Directory: Publishers’ Licensing Services

Publishers’ Licensing Services

Publishers' Licensing Services (PLS) is best known for managing collective licensing on behalf of publishers. A not-for-profit organisation, PLS has been serving the collective interests of publishers since 1981. It is owned and governed by four publisher trade associations: ALPSP, IPG, PPA and the PA.

Key activities

Collective licensing offers a simple and cost-effective solution for those who wish to copy extracts from books, journals, magazines and websites without breaking the law and it returns revenue to right holders where direct licensing would be neither efficient nor cost-effective.

PLS works through two collective management organisations to license in the education, public and business sectors: CLA and NLA media access. PLS distributes the resulting licensing revenues, worth over £38 million in 2018/19, to some 4,000 signed up publishers according to the data collected on the copying of their publications.

PLS® Permissions is a suite of services designed to help publishers streamline their permissions process. The suite comprises:

PermissionsDirect  - which introduces efficiencies for publishers managing their own permissions requests.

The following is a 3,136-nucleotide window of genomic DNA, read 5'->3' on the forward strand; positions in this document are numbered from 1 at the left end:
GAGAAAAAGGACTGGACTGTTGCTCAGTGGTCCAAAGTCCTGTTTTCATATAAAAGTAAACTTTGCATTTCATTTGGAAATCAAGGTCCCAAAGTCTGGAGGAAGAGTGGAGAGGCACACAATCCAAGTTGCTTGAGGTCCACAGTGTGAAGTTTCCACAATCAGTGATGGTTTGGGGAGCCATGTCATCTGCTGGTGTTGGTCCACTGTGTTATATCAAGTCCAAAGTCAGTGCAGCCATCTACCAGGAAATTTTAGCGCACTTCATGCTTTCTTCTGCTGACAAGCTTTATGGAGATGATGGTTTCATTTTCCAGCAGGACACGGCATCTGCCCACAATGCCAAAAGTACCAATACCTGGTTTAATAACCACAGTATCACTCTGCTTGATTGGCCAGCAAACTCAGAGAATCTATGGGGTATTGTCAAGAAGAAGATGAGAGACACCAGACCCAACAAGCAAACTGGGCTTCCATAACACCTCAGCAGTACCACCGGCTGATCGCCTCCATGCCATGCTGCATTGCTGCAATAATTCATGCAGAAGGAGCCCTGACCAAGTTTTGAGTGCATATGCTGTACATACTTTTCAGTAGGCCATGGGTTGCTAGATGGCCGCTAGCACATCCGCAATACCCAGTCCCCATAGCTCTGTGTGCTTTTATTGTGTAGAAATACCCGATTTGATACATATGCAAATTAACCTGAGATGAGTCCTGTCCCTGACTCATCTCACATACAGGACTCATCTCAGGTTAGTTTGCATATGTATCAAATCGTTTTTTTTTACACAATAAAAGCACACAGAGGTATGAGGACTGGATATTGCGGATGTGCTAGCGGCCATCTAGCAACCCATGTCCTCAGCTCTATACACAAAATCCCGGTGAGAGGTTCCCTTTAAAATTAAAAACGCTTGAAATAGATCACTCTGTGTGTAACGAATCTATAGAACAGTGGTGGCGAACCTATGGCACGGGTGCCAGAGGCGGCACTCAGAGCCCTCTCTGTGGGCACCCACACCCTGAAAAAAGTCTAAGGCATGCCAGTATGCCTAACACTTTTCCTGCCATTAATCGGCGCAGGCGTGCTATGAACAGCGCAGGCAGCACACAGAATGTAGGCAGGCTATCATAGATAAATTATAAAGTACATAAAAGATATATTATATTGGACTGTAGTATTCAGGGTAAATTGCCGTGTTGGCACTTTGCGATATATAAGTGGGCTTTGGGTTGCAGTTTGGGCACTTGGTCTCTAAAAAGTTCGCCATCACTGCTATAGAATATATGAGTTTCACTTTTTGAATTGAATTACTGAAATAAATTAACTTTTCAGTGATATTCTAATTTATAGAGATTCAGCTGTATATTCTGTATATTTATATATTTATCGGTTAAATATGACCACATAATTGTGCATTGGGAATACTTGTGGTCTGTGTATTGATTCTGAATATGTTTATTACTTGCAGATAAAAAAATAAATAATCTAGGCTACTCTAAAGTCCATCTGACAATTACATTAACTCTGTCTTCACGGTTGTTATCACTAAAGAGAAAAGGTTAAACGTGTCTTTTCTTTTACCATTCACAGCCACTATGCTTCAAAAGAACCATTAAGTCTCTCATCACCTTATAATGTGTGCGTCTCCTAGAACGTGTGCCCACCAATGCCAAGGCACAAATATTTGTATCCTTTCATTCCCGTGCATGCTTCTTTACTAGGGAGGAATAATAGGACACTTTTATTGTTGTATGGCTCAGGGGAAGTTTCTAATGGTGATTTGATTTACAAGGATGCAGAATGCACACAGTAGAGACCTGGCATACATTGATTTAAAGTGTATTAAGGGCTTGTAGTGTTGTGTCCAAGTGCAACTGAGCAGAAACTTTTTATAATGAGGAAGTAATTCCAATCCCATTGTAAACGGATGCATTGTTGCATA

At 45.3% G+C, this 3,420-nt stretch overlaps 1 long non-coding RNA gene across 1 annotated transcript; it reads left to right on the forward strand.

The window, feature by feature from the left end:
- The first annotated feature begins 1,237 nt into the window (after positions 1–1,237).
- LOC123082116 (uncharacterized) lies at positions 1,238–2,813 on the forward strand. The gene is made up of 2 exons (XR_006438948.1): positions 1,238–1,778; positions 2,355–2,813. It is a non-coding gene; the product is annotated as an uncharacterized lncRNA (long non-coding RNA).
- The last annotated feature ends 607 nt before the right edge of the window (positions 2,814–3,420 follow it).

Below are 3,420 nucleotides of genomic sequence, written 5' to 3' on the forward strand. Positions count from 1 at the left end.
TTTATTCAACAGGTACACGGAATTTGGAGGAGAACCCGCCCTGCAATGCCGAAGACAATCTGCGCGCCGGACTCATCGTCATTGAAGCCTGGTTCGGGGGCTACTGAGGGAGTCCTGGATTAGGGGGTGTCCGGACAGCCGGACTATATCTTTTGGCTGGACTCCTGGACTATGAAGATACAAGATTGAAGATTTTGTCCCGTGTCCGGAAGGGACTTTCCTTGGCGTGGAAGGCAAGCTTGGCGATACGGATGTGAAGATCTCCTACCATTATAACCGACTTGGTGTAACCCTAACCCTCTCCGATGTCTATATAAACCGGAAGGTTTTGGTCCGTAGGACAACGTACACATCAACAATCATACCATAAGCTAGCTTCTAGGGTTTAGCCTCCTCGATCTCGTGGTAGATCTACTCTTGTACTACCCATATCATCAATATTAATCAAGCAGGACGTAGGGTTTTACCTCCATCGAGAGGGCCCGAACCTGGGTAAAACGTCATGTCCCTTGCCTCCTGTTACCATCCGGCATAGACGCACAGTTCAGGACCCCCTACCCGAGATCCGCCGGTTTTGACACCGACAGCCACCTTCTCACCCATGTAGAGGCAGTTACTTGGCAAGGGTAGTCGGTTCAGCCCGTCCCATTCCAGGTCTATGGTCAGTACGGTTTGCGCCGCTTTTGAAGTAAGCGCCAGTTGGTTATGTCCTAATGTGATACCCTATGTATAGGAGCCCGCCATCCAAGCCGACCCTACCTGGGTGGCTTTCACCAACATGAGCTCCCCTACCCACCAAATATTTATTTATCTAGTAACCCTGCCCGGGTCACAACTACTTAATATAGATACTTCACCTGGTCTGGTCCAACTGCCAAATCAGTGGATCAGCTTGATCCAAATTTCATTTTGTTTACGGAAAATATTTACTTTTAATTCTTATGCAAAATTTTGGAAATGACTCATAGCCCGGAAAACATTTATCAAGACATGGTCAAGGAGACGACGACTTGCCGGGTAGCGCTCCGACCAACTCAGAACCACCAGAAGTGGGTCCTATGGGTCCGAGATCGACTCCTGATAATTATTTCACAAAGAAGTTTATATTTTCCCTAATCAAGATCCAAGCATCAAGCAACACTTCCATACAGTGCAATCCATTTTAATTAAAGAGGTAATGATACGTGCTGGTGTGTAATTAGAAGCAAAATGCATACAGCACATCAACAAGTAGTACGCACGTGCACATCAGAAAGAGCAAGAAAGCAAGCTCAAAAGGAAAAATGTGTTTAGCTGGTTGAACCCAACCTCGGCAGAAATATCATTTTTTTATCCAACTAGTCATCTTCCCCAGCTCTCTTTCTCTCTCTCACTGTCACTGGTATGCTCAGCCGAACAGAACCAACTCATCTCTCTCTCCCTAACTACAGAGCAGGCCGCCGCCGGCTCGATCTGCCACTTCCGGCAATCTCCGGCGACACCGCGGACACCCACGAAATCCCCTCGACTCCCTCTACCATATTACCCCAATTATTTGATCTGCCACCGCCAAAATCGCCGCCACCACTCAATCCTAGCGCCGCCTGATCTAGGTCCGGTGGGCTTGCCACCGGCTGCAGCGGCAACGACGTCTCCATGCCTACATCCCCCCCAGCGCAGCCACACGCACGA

PermissionsAssist, a service by which publishers outsource the entire management of their permissions to PLS, and

PermissionsRequest, a free service that enables authors and editors and seeking to reuse published content to get permission to do so quickly and easily.

The Access to Research service provides free access to over 15 million academic articles in public libraries across the UK. More than 95% of UK local authorities have signed up.

Access to Research was launched in response to a recommendation of the Finch Group, that the major journal publishers should provide free access to their academic articles in public libraries. Access to Research is the result of a unique collaboration between librarians and publishers and was established by PLS which continues to host it. The content is searchable through the Summon discovery service, generously provided by ProQuest.

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